The YouTube prayer channel started during Covid that’s causing a stir on the Chinese social media, and even though there’s no official data on how many viewers are logging in to the site, the numbers are growing.
More than 10,000 people have already joined this unofficial prayer channel that’s been running on live streaming for more than two weeks.
“Covid was like a monster that was born in hell, and he was born with the soul of a tiger, so he is very ferocious and wild,” one of the YouTube pray participants said in a live video earlier this week.
“When we see his face, our body will be so weak, and when we see his words, our body will begin to be paralyzed. And when we meet his words, we are like a rock. And when we see his hands, our body will be like dead, and when we see his feet, our whole soul will be like dead.”
The prayer is being broadcasted on the social media site to remind people of their basic right to pray, without the interference of state authorities whose religious views they don’t agree with, said one of the prayer participants from Wuhan.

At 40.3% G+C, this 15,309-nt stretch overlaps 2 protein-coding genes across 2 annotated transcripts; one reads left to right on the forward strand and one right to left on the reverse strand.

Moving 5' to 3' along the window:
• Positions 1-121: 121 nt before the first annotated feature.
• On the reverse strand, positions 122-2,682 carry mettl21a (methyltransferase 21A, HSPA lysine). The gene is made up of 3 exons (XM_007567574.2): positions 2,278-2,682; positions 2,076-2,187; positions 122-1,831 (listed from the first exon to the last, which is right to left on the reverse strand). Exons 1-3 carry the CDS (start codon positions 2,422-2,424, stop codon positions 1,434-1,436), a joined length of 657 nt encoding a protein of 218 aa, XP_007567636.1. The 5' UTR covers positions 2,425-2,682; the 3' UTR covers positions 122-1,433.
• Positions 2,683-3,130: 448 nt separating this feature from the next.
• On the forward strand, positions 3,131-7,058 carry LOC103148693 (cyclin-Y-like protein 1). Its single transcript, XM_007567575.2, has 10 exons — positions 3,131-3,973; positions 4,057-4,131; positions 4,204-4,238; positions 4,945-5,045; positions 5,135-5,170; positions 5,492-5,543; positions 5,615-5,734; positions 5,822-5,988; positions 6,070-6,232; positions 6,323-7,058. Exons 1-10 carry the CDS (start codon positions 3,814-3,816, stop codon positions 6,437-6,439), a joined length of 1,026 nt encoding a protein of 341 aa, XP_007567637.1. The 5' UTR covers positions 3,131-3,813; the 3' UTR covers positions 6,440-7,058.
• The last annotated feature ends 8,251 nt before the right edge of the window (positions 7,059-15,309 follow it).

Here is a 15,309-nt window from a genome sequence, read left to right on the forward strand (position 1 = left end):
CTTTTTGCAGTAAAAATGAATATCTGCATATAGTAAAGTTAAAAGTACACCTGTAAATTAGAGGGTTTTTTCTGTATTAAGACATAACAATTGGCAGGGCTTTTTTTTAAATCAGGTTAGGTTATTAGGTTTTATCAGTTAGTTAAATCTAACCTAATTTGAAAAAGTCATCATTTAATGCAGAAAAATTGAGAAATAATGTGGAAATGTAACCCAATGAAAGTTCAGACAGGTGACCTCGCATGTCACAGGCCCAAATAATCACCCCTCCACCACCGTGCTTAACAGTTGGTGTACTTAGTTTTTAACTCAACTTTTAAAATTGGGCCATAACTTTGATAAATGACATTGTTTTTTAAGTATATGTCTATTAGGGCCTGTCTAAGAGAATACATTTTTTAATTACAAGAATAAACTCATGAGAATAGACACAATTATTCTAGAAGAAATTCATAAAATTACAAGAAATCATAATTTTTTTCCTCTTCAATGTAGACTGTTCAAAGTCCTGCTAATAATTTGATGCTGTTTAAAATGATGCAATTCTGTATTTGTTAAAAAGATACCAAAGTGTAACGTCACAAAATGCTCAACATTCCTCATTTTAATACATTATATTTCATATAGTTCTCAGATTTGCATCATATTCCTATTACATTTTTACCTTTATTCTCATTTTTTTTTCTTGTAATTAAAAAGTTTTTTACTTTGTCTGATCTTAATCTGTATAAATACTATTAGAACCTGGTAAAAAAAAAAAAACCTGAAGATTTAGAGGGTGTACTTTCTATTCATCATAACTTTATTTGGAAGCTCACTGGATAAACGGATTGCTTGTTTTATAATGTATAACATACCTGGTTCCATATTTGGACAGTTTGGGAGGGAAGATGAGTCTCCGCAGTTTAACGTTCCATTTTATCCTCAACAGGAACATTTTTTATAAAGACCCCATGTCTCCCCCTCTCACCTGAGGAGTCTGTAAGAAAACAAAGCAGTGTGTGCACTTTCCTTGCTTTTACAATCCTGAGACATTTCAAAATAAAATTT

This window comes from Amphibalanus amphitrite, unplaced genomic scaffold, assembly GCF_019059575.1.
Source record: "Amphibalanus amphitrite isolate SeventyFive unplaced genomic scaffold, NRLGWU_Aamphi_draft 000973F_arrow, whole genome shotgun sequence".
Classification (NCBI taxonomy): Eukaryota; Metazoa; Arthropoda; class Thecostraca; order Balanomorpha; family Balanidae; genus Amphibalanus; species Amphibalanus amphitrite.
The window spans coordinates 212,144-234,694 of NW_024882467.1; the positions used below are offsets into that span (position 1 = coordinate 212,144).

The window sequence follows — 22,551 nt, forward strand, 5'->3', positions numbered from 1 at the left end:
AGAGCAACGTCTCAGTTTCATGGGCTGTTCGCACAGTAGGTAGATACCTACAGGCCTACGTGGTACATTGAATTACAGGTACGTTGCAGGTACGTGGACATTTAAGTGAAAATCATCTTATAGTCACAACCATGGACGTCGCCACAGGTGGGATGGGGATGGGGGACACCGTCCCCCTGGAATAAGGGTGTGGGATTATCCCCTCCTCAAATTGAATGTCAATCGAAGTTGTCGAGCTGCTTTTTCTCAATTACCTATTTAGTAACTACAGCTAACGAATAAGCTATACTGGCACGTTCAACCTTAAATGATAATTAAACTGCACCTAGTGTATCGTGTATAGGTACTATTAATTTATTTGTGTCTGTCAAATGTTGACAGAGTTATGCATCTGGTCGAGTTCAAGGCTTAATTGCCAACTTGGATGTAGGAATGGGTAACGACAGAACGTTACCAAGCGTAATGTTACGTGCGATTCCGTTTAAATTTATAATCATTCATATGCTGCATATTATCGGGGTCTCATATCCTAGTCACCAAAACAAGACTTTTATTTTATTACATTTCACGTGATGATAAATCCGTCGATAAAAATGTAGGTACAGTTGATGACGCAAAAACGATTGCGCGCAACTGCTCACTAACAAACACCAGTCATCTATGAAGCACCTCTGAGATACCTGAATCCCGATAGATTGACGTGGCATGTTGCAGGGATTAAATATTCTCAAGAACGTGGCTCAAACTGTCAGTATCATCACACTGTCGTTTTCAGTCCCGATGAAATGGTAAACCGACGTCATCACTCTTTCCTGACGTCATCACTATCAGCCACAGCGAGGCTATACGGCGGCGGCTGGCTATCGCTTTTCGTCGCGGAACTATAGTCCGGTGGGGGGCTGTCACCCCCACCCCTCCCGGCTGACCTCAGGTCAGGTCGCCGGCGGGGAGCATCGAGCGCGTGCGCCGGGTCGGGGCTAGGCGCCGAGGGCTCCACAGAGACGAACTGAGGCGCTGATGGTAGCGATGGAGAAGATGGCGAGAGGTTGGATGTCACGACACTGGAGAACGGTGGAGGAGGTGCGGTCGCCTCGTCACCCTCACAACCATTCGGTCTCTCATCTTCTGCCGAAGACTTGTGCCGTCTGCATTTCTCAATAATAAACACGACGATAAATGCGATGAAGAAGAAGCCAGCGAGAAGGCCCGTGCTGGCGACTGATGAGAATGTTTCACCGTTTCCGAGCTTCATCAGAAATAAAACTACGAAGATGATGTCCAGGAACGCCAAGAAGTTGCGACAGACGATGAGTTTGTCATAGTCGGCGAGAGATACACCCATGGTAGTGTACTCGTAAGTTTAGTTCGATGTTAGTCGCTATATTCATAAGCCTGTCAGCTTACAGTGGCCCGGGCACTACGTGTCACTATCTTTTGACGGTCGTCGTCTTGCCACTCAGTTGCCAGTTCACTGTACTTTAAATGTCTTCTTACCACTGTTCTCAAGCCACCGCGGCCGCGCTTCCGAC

“If our society can be a better society, this is our goal,” he said in the video. “So, we want to live peacefully and have a more stable society.”
This isn’t the first time, in history, people have prayed, either. It’s actually a regular tradition.
In the first century, the Romans used to pray to the goddess of wealth just as we do today.
“There were prayers in the temples of Rome, to pray for riches, for children, and for the end of hunger and thirst,” said Prof. Hsien Chang, a professor of international relations and history at California State University, Los Angeles.
In fact, in ancient Rome, people were even encouraged to pay their taxes to the goddess in thanksgiving for the bountiful harvest.
Today, people pray to the Almighty God all over the world, as well. It’s just that now, the prayers are broadcasted from YouTube.